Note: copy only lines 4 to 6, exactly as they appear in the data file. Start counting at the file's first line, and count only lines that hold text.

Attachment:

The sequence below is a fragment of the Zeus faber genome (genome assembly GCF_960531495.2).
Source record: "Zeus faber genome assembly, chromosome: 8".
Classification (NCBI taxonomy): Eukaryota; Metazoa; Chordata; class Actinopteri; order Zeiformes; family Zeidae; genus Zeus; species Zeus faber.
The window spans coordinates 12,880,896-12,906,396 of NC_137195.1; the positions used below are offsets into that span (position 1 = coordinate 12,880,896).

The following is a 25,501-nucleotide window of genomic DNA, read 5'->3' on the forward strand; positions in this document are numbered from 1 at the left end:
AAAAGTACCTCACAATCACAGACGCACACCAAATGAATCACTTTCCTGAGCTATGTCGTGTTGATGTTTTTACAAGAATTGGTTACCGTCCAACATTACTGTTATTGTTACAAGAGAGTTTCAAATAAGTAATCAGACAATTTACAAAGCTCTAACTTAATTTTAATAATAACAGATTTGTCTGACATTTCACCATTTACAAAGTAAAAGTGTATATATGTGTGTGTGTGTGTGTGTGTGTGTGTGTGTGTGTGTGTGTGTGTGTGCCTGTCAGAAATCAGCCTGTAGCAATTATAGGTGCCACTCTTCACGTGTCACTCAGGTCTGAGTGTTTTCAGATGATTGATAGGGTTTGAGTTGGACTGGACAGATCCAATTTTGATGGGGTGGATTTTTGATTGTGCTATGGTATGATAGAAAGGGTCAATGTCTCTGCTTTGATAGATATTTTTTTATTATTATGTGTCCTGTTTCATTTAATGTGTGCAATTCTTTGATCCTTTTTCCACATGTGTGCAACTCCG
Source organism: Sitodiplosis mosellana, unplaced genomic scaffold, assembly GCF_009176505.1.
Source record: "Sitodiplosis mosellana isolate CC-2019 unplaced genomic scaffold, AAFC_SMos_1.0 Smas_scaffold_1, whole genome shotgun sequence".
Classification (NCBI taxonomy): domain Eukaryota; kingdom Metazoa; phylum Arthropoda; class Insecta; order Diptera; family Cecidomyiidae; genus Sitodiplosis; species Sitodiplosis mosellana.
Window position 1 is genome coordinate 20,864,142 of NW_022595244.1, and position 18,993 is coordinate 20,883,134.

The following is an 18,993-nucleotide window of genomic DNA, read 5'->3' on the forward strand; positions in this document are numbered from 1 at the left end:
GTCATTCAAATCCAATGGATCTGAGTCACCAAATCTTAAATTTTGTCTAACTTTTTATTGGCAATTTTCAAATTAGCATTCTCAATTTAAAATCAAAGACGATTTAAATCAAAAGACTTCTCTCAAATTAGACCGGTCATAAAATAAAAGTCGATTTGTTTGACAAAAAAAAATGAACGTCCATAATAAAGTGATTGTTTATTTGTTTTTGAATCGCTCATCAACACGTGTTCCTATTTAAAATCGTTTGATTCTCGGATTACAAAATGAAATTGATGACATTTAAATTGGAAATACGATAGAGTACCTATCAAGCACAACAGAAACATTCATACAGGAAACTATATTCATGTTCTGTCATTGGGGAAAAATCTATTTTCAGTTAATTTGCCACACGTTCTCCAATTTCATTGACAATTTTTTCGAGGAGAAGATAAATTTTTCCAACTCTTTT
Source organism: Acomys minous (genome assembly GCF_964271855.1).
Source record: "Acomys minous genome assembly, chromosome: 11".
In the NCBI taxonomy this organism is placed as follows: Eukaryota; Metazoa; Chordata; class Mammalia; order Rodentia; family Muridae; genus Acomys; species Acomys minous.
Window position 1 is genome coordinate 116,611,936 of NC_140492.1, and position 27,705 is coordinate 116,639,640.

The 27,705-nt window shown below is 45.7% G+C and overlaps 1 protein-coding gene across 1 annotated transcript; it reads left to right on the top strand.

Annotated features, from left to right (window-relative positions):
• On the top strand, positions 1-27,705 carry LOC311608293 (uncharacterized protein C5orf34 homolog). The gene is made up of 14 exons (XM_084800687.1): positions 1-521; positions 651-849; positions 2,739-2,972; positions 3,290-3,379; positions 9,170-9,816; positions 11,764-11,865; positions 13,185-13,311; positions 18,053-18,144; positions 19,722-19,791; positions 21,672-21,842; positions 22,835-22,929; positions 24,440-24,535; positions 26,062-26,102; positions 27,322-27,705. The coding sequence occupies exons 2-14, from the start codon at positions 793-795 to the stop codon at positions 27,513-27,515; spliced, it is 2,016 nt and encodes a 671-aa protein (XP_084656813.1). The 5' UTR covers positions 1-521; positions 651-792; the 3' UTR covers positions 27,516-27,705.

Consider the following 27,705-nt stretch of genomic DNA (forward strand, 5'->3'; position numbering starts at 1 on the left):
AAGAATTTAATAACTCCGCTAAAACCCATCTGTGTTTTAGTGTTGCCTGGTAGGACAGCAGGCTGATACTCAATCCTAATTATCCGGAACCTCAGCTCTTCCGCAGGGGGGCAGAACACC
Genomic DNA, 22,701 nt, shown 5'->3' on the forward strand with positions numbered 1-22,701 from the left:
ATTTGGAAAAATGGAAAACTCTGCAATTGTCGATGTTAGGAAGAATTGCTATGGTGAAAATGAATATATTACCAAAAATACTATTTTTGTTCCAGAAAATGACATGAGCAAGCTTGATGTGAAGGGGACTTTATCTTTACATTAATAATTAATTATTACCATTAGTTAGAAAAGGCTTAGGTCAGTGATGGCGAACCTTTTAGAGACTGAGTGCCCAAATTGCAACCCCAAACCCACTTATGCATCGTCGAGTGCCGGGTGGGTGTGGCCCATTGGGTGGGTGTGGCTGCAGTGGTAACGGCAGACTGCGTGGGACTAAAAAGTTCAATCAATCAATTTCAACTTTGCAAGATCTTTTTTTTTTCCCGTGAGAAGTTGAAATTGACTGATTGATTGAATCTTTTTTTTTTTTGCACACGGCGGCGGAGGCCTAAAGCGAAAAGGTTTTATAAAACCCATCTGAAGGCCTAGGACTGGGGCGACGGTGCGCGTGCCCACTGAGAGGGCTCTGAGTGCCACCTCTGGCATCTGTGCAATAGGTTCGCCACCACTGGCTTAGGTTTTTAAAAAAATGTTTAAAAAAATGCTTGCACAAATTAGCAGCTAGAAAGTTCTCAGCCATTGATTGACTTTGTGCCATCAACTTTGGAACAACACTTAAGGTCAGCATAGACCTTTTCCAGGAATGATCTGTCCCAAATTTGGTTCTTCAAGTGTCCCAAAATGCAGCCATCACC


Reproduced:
The window spans coordinates 12,880,896-12,906,396 of NC_137195.1; the positions used below are offsets into that span (position 1 = coordinate 12,880,896).

The following is a 25,501-nucleotide window of genomic DNA, read 5'->3' on the forward strand; positions in this document are numbered from 1 at the left end:
AAAAGTACCTCACAATCACAGACGCACACCAAATGAATCACTTTCCTGAGCTATGTCGTGTTGATGTTTTTACAAGAATTGGTTACCGTCCAACATTACTGTTATTGTTACAAGAGAGTTTCAAATAAGTAATCAGACAATTTACAAAGCTCTAACTTAATTTTAATAATAACAGATTTGTCTGACATTTCACCATTTACAAAGTAAAAGTGTATATATGTGTGTGTGTGTGTGTGTGTGTGTGTGTGTGTGTGTGTGTGTGTGTGCCTGTCAGAAATCAGCCTGTAGCAATTATAGGTGCCACTCTTCACGTGTCACTCAGGTCTGAGTGTTTTCAGATGATTGATAGGGTTTGAGTTGGACTGGACAGATCCAATTTTGATGGGGTGGATTTTTGATTGTGCTATGGTATGATAGAAAGGGTCAATGTCTCTGCTTTGATAGATATTTTTTTATTATTATGTGTCCTGTTTCATTTAATGTGTGCAATTCTTTGATCCTTTTTCCACATGTGTGCAACTCCG